keep company with


Also found in: Idioms.
See: accompany
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References in classic literature ?
Do not then deny my request, but make our house your resort and keep company with these young men; we are old friends, and you will be quite at home with us.
You and I and Joe would have wanted nothing then, and Joe and I would perhaps have gone partners when I was out of my time, and I might even have grown up to keep company with you, and we might have sat on this very bank on a fine Sunday, quite different people.
At those times, I would decide conclusively that my disaffection to dear old Joe and the forge, was gone, and that I was growing up in a fair way to be partners with Joe and to keep company with Biddy - when all in a moment some confounding remembrance of the Havisham days would fall upon me, like a destructive missile, and scatter my wits again.
As the conversation of fellows of this kind is of all others the most detestable to men of any sense, the cloth was no sooner removed than Mr Jones withdrew, and a little barbarously left poor Mrs Whitefield to do a penance, which I have often heard Mr Timothy Harris, and other publicans of good taste, lament, as the severest lot annexed to their calling, namely, that of being obliged to keep company with their guests.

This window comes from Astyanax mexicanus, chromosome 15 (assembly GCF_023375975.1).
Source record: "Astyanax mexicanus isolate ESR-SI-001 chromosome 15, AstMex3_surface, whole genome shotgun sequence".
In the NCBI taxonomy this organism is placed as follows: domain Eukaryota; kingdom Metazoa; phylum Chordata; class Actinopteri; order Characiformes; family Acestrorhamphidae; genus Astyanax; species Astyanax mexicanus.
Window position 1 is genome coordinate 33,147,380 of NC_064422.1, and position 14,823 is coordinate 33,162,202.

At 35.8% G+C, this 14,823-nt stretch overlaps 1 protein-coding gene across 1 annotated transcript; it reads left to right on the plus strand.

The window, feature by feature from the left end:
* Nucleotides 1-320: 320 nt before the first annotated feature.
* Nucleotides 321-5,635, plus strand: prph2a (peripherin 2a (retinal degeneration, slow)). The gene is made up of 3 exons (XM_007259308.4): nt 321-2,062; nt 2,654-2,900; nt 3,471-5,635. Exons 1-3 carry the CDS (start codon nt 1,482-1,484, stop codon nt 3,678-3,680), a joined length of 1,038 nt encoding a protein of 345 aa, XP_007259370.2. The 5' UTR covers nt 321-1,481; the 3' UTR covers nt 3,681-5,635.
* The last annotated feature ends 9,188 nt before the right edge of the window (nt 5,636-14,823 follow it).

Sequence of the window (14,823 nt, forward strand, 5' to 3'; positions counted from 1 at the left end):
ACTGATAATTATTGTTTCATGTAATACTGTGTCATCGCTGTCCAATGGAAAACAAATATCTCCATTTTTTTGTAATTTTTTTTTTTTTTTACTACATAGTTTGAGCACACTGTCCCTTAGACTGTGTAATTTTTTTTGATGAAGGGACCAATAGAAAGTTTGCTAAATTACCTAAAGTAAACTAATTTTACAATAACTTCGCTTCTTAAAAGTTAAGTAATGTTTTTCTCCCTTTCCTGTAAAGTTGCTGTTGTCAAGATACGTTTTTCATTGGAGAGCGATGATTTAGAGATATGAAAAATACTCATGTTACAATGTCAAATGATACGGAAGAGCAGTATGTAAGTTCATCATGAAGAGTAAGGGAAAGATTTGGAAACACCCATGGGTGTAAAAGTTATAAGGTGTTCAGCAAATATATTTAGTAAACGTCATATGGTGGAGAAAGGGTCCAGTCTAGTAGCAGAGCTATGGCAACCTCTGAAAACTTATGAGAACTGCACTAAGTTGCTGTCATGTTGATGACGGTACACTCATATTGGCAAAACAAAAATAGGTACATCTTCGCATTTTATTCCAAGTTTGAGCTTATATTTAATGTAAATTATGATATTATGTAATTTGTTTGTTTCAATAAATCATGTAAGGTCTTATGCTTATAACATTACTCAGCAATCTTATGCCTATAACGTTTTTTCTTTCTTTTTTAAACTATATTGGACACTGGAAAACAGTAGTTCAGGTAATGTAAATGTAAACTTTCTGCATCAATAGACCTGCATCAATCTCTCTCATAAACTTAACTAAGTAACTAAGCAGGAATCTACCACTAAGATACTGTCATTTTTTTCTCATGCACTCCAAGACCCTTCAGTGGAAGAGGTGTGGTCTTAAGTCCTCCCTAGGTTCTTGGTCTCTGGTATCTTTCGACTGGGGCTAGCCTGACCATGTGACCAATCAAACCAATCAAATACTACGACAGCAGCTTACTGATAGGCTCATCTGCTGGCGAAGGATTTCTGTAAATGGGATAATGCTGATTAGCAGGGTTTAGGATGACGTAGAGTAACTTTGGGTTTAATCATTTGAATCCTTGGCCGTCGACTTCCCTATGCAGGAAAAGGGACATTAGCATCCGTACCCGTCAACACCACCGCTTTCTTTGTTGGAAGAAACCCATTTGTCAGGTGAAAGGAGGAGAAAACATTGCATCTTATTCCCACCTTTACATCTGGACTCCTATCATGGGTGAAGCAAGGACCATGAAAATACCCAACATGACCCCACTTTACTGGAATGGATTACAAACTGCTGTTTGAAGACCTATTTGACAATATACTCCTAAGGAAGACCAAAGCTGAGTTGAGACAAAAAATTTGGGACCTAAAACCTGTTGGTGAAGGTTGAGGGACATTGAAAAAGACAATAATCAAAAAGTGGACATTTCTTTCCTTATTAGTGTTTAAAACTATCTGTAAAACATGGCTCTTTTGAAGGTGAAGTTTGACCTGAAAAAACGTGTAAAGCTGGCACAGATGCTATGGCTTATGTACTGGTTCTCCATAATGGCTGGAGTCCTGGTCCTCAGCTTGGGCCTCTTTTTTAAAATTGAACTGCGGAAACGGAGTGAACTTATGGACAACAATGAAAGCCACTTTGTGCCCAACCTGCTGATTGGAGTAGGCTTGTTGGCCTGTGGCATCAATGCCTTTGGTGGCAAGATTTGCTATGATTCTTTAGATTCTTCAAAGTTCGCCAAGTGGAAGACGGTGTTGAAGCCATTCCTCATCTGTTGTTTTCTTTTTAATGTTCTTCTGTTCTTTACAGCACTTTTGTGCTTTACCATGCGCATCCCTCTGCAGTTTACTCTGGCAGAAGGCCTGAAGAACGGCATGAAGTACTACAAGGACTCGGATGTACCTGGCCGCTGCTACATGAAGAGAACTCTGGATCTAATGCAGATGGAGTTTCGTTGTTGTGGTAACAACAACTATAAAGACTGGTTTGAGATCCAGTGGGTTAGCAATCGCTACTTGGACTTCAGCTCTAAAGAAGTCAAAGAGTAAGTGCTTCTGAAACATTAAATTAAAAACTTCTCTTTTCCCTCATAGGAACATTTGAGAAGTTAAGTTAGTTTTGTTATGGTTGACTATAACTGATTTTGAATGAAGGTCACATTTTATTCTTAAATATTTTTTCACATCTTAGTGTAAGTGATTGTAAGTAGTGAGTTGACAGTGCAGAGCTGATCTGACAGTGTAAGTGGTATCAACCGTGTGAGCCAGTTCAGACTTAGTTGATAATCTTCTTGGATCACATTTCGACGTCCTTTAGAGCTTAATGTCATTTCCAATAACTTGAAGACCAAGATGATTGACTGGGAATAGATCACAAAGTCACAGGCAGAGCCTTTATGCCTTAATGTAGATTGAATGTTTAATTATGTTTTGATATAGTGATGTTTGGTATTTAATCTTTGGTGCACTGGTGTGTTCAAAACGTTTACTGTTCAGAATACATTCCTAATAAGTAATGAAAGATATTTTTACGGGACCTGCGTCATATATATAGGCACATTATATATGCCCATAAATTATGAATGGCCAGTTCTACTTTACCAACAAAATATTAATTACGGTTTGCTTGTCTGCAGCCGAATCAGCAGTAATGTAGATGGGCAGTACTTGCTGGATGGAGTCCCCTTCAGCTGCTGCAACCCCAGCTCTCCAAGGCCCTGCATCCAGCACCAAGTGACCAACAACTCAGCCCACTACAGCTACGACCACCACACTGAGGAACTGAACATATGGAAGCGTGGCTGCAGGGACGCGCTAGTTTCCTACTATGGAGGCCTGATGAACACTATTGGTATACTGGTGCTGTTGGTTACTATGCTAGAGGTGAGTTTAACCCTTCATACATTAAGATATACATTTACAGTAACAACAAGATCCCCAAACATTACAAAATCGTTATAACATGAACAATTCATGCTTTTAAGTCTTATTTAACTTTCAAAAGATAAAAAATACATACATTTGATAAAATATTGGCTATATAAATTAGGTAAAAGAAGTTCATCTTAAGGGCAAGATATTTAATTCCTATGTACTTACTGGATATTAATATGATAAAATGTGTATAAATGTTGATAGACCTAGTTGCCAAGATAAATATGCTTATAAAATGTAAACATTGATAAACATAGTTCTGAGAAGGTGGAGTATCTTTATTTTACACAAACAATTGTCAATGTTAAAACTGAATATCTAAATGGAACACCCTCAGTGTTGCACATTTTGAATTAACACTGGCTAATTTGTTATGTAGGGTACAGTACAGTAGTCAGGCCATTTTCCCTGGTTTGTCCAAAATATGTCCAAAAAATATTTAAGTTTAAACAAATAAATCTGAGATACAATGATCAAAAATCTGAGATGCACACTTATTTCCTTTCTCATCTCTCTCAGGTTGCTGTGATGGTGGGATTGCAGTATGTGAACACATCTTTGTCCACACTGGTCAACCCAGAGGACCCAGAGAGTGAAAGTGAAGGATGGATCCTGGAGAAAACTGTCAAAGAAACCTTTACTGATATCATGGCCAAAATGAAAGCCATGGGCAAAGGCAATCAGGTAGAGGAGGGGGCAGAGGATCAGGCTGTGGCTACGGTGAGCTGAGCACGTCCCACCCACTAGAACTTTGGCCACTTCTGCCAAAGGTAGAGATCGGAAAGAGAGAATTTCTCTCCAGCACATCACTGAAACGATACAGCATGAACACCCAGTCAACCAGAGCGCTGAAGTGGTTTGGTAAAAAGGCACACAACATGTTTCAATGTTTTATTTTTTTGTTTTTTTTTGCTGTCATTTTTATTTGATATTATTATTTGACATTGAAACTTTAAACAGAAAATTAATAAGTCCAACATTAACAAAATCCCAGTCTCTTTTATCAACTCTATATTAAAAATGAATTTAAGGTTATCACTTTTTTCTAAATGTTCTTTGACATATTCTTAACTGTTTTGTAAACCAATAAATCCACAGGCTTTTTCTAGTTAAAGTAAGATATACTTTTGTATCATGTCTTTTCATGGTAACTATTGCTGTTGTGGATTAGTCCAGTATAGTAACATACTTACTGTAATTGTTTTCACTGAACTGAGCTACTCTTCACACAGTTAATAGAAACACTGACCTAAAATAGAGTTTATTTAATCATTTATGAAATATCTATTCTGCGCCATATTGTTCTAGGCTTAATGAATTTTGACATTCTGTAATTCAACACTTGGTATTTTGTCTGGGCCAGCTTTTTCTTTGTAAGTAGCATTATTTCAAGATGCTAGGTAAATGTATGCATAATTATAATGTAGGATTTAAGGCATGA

He looked at the old chair, and thought it quite too shabby to keep company with a new set of mahogany chairs and an aristocratic sofa which had just arrived from London.
The occasion of this interruption we can only explain by resuming the adventures of another set of our characters; for, like old Ariosto, we do not pique ourselves upon continuing uniformly to keep company with any one personage of our drama.
But if you keep company with a disloyal man, we might think that you were disloyal, too.
But - I shall be sent to keep company with unfortunate M.
Eric Rowan once said of his work: "Grainger creates a world of the imagination; a world in which ivory towers mingle with hot dogs; where the ideas of Breughel and Schongauer keep company with the tracks of snails and slugs; and in which medieval machines are contrasted with letters to a friend.